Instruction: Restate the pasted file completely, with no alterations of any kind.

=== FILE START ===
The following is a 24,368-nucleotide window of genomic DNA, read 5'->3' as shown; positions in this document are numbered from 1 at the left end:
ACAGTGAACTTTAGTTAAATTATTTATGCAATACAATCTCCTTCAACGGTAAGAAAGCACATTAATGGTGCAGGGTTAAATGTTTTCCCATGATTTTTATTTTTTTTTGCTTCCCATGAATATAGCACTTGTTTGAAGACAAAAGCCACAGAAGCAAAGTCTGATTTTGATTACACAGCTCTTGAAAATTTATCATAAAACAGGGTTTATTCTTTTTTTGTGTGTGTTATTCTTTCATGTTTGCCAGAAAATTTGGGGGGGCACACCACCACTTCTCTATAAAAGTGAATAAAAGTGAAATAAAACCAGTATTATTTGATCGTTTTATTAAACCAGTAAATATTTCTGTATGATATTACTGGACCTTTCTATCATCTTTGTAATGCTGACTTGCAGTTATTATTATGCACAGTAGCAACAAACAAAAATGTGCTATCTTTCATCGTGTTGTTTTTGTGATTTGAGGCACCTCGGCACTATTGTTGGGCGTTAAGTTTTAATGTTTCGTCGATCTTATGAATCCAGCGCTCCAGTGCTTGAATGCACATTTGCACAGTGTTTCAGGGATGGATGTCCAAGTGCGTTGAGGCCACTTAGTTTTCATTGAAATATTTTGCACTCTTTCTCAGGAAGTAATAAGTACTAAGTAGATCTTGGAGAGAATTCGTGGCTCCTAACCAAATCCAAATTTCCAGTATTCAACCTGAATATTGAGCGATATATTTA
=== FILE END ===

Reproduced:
The following is a 24,368-nucleotide window of genomic DNA, read 5'->3' as shown; positions in this document are numbered from 1 at the left end:
ACAGTGAACTTTAGTTAAATTATTTATGCAATACAATCTCCTTCAACGGTAAGAAAGCACATTAATGGTGCAGGGTTAAATGTTTTCCCATGATTTTTATTTTTTTTTGCTTCCCATGAATATAGCACTTGTTTGAAGACAAAAGCCACAGAAGCAAAGTCTGATTTTGATTACACAGCTCTTGAAAATTTATCATAAAACAGGGTTTATTCTTTTTTTGTGTGTGTTATTCTTTCATGTTTGCCAGAAAATTTGGGGGGGCACACCACCACTTCTCTATAAAAGTGAATAAAAGTGAAATAAAACCAGTATTATTTGATCGTTTTATTAAACCAGTAAATATTTCTGTATGATATTACTGGACCTTTCTATCATCTTTGTAATGCTGACTTGCAGTTATTATTATGCACAGTAGCAACAAACAAAAATGTGCTATCTTTCATCGTGTTGTTTTTGTGATTTGAGGCACCTCGGCACTATTGTTGGGCGTTAAGTTTTAATGTTTCGTCGATCTTATGAATCCAGCGCTCCAGTGCTTGAATGCACATTTGCACAGTGTTTCAGGGATGGATGTCCAAGTGCGTTGAGGCCACTTAGTTTTCATTGAAATATTTTGCACTCTTTCTCAGGAAGTAATAAGTACTAAGTAGATCTTGGAGAGAATTCGTGGCTCCTAACCAAATCCAAATTTCCAGTATTCAACCTGAATATTGAGCGATATATTTA